I write this article with caution, as I don’t want to offend anyone – particularly the LGBTI community. nevertheless, what I am reporting on is a contentious issue I feel quite strongly about and raises some legitimate concerns – that being when minority groups champion their causes at the expense of others’ livelihoods and to the detriment of barber culture.

This commentary stems from a recent trip to the USA, when I called into my local barber in Milwaukie, Portland. This shop is called Anvil Barbers, and we have done a review in past issues of this gem in the Oregon heartland. This business is a museum of old school barbershop memorabilia – a nod to skilled artisans in a bygone era – run by the two nicest guys on the planet, Marcus and Ryan.

This day I called in they were unusually quiet and reserved – not the usual loud and boisterous mob I’ve come to know. I sat up in the chair and threw some small talk about, until I said to them, quizzing, “Hey guys, what’s up with you all?”

Marcus proceeded to tell me a story about two ladies who recently came into the shop, one of whom asked for an undercut. Marcus respectfully explained he was a male-only barber and does not cut women’s hair, as he is not trained as a hairdresser. The ladies looked somewhat bewildered at his response and did not say a lot, leaving the shop without any controversy.

The lads thought nothing more of the exchange, as it has happened many times in the past, when they have politely turned away ladies without confrontation or concern.

The ambience of Anvil Barbers has a strong male-orientated vibe, what with its old-school relics and other blokey stuff adorning the walls; despite this, concerns about discrimination or diversity have never been flagged. In fact, I have often noticed mothers accompanying their sons getting a cut on my previous visits.

That night the boys’ Facebook and Instagram accounts were inundated with hate mail from the LGBTI community following the ladies airing the incident on Yelp and social media. In an unprecedented response, the guys received hundreds of comments accusing them of being homophobic, declaring that they did not have the right to turn away lesbians from their barbershop.

First and foremost, Marcus explained to me was that the ladies’ sexual orientation simply did not come into the equation. “This is Portland, Oregon – you can’t put anyone in a category in this city, as everyone’s an individual and if I did that, we would never survive,” he said.

The boys did what they thought was right and started to defend themselves on the various social media platforms, which only escalated the situation, as arson and death threats ensued.

What really hurt these guys was having their identities thrust into the limelight and having their beliefs publicly questioned. Both are staunchly against the vilification or discrimination of any minorities, or indeed anyone. Both boys are married, and Marcus has two daughters, so naturally they are in support of gender equality. Likewise, they have many gay friends and are respectful of sexual identity and choice. Marcus also revealed that because of his heritage he had been discriminated against throughout his childhood, the volatile nature of which he had not fully recovered from, and he can sympathise with the plight of minorities.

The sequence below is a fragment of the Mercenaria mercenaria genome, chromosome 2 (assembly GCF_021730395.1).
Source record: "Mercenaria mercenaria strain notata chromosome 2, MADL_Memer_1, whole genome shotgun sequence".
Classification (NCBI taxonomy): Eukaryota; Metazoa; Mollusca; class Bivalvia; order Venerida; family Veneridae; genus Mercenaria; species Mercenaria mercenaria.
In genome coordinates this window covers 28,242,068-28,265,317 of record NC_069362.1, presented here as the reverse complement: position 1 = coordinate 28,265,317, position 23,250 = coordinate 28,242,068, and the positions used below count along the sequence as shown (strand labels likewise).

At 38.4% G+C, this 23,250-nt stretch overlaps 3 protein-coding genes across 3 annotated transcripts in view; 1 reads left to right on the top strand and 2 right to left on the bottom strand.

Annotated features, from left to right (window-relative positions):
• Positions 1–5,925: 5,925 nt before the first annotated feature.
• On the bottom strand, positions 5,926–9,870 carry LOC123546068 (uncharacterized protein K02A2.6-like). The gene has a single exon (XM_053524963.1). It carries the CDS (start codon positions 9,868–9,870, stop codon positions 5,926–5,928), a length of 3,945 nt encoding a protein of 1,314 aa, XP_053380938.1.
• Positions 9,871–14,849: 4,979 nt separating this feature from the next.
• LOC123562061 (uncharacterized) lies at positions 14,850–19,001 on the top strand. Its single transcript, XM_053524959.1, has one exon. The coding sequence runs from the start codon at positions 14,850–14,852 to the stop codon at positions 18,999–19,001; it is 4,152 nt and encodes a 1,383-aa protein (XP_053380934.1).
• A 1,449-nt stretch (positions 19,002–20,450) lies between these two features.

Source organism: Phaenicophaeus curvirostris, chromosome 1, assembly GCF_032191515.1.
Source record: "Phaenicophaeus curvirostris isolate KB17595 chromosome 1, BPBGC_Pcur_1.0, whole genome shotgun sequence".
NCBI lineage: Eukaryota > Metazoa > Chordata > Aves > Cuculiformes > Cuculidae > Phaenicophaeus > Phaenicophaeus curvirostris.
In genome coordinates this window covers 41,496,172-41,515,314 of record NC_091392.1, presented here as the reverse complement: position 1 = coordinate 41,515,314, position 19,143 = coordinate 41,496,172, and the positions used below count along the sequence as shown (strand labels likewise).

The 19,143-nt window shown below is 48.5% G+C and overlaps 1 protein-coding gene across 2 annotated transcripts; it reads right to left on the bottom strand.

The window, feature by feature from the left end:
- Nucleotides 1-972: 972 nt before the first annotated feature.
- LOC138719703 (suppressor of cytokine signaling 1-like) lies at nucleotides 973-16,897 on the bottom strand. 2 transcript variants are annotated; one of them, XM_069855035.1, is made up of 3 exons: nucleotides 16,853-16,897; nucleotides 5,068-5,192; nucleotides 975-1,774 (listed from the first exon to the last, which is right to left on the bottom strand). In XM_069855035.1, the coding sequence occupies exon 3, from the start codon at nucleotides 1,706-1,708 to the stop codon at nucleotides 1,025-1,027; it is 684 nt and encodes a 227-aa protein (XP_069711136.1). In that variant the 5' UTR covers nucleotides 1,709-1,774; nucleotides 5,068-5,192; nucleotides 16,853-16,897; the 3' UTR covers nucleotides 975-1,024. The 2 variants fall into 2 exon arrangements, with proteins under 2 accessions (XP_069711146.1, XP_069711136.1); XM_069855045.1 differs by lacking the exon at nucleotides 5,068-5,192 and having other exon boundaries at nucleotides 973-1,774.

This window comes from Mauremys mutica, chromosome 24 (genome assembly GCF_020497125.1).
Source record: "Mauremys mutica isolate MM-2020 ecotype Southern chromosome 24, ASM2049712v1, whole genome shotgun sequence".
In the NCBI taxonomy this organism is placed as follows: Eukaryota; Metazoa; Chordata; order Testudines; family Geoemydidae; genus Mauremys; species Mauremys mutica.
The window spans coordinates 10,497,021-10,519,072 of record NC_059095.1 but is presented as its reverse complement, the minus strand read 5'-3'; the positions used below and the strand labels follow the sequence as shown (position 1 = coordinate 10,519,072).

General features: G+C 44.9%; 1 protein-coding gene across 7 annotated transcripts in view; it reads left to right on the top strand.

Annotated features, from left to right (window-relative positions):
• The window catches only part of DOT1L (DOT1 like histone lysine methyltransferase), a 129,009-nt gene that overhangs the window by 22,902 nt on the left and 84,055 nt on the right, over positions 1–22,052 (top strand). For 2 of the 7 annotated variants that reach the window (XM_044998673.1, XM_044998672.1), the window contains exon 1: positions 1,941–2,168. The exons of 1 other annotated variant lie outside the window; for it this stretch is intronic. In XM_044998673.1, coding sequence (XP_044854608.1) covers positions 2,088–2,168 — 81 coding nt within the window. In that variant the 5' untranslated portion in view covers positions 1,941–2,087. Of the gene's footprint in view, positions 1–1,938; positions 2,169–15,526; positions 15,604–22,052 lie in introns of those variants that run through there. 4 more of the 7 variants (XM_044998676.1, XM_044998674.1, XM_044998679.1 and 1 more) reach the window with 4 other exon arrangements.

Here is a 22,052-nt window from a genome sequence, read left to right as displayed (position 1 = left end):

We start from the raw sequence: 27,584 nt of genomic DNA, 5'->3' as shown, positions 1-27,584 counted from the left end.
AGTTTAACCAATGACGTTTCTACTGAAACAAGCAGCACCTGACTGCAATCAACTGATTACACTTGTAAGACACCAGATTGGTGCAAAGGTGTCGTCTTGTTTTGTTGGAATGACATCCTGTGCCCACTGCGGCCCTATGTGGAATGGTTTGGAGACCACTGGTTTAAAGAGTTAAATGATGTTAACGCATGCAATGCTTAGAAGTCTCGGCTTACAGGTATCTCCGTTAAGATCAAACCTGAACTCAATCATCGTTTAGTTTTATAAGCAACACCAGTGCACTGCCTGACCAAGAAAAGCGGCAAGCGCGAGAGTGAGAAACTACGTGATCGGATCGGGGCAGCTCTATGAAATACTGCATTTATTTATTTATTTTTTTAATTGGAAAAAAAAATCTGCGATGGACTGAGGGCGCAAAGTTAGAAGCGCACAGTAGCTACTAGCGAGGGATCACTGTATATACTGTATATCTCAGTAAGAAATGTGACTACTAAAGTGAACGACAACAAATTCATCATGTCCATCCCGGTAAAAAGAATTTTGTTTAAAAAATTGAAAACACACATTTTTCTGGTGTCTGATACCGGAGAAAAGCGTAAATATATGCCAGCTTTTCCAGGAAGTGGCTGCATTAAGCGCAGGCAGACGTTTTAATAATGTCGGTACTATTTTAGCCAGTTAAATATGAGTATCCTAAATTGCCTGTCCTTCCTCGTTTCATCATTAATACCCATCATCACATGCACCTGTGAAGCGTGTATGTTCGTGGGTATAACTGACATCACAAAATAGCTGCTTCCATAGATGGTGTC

The fiasco continued to gain momentum, as the national media got wind of the story, with the New York Times making enquiries about the encounter, then the local press jumping on board as well. This directly resulted in a downturn in business and a dive in revenue, particularly the after-school trade, as mothers shunned the established.

In his southern drawl, Ryan uses the analogy that “you can’t buy chicken from a bakery”. Barbering has its roots in an age-old tradition that celebrates men’s culture, offering gents a place of connectivity and community. Beyond the razor and scissors, the men’s-only barber is one of the few private spaces left where men can bond and be open with their feelings, which is at the core of this great industry. I see this all over the world and truly believe there is cause to protect this sacred space. Indeed, there are other businesses that operate on a single gender basis, such as women’s only gyms and health clubs who are likewise objectively justified in this business decision.

Ultimately, the boys decided they would go about things as normal and stopped responding to hate mail, continuing to focus on giving customers their regular excellent treatment. Slowly but surely, business returned to normal and the keyboard warriors lost interest, with Anvil Barbers winning their credibility back within the community.

In due course the two ladies apologised to the boys for having ignited the controversy. Although grateful for their remorse, the boys only wish they had been more honest and transparent at the outset, before taking the matter online. This story is not about running a particular group down, but rather serves as a call for a greater awareness of our actions and their consequences on others. An ode to consideration and above all – respect. Just as the push for diversity is tied to respect, the courtesy of respect should extend to all – and in this case, respect for business decisions whose foundation might not be abundantly clear or understood.

Story by: Sean Edwards